GOP lawmakers who helped stall a controversial late-term abortion bill are getting hit with a stiff backlash — including warnings about primary challenges.
"I believe in political retribution, otherwise you might as well close up shop," Susan B. Anthony List president Marjorie Dannenfelser told The Hill
The GOP-backed legislation expected to be passed Thursday was suddenly pulled from consideration late Wednesday over concerns by some female Republican lawmakers about a provision mandating rape victims to report the crime before obtaining the procedure.
"I think that there probably will be [primary challenges]," Tony Perkins, president of the Family Research Council, a religious political group in Washington, told The Hill.
"I think there will be some consequences for this."
South Carolina Republican strategist Luke Byars told The Hill conservatives in his early-voting presidential state have long memories.
"If you’re an active member of the evangelical community and frustrated and feel like things are not moving fast enough, you want to take it out on someone," he told The Hill. "I think House leadership is going to have to answer for that."
"You had an issue you could rally around and unite conservatives behind, and somehow now that gets twisted and turned into an issue that’s divisive going into the presidential primaries," he added. "I’d call that a screw-up."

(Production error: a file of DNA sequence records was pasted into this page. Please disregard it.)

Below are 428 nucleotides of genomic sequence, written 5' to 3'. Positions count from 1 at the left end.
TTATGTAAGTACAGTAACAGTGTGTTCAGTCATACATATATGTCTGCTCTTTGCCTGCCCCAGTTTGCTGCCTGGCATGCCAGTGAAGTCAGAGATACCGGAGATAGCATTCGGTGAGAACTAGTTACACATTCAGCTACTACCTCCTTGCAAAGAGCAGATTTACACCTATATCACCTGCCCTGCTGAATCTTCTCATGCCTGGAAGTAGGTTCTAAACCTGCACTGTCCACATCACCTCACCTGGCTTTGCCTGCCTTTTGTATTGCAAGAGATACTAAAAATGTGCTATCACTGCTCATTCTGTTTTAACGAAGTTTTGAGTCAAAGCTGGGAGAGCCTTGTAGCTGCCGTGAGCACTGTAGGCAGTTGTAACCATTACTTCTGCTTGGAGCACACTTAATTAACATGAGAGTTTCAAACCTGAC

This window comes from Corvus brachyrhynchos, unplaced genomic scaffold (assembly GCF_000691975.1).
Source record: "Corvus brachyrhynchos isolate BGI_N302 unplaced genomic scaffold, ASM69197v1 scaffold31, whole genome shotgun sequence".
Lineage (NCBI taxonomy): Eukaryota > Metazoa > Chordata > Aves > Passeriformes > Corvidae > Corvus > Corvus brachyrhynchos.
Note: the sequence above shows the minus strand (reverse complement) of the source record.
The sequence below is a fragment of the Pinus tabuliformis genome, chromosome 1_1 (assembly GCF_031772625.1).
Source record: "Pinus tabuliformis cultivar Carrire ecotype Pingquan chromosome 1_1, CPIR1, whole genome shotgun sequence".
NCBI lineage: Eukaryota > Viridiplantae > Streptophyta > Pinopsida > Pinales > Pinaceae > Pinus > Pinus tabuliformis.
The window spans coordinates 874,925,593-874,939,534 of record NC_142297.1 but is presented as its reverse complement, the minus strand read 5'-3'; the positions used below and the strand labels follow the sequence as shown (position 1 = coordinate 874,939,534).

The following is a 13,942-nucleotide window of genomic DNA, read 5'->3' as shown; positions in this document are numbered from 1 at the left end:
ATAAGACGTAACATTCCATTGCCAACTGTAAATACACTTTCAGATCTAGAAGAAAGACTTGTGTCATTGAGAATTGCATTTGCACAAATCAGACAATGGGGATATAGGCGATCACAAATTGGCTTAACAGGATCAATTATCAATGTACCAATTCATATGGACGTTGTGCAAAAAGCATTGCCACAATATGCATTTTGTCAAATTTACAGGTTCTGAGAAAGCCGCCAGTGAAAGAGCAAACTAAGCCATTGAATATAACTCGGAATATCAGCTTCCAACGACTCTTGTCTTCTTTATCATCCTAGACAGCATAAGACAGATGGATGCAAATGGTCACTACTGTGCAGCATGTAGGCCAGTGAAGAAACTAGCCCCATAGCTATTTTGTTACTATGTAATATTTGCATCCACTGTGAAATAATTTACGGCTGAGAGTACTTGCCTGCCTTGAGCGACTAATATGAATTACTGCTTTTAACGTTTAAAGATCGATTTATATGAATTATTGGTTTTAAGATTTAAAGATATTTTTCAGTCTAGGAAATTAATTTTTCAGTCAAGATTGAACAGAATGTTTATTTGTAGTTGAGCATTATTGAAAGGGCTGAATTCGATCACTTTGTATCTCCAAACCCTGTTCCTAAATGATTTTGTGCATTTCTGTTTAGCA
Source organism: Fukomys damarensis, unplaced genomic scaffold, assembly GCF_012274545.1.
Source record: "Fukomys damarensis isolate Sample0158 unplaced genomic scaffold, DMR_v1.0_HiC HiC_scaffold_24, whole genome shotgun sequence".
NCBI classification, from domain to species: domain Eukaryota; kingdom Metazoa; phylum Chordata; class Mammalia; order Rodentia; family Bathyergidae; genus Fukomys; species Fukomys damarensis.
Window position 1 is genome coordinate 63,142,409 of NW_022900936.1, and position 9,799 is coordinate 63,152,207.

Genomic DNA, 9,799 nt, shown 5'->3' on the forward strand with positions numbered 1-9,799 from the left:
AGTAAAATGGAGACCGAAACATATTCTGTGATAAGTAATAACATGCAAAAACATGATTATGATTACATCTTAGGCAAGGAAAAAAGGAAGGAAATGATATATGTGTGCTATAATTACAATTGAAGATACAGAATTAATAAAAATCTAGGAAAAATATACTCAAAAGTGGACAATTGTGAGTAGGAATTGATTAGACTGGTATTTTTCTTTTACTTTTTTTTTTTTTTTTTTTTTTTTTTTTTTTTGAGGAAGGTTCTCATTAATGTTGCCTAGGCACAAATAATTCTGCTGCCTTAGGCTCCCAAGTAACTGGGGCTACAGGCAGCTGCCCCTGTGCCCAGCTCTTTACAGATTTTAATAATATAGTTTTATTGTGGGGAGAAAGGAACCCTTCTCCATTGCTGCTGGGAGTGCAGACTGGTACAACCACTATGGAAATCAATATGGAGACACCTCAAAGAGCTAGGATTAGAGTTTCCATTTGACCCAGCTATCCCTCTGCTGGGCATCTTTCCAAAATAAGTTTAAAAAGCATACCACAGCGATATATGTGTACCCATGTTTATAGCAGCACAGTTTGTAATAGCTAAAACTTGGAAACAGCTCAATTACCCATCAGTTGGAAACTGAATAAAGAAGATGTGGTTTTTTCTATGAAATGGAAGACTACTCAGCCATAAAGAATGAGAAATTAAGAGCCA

According to The Hill, the House had spent weeks coordinating its vote on the 20-week abortion ban legislation with the national March for Life rally as well as the 42nd anniversary of Roe v. Wade.
With more than 100 co-sponsors, it was figured to sail through the House.
But Republican moderates, led by North Carolina Rep. Renee Ellmers and Indiana Rep. Jackie Walorski, warned the rape report requirement would jeopardize GOP support from women and young people, The Hill noted
Instead, a new bill was unveiled
banning taxpayer funding for abortion. It passed the House Thursday morning.
"It’s very messy," former Rep. Marilyn Musgrave, who now works for SBA List, told The Hill.
"Those things really attract the attention of people who would like to see a primary challenge," she said, noting lawmakers like Ellmers who'd been "very public" about their views.
Ellmers took just 58 percent of the vote in her GOP primary in 2014, and on Thursday found protesters outside her office, The Hill reported.
"I don't know what is going through the minds of some of the Republican women that changed their positions on this," Perkins told The Hill. "I know they're hearing from constituents on this and they're going to hear from more."
House Majority Whip Steve Scalise, R-La., told The Hill he's committed to working out the kinks and bringing the bill back.
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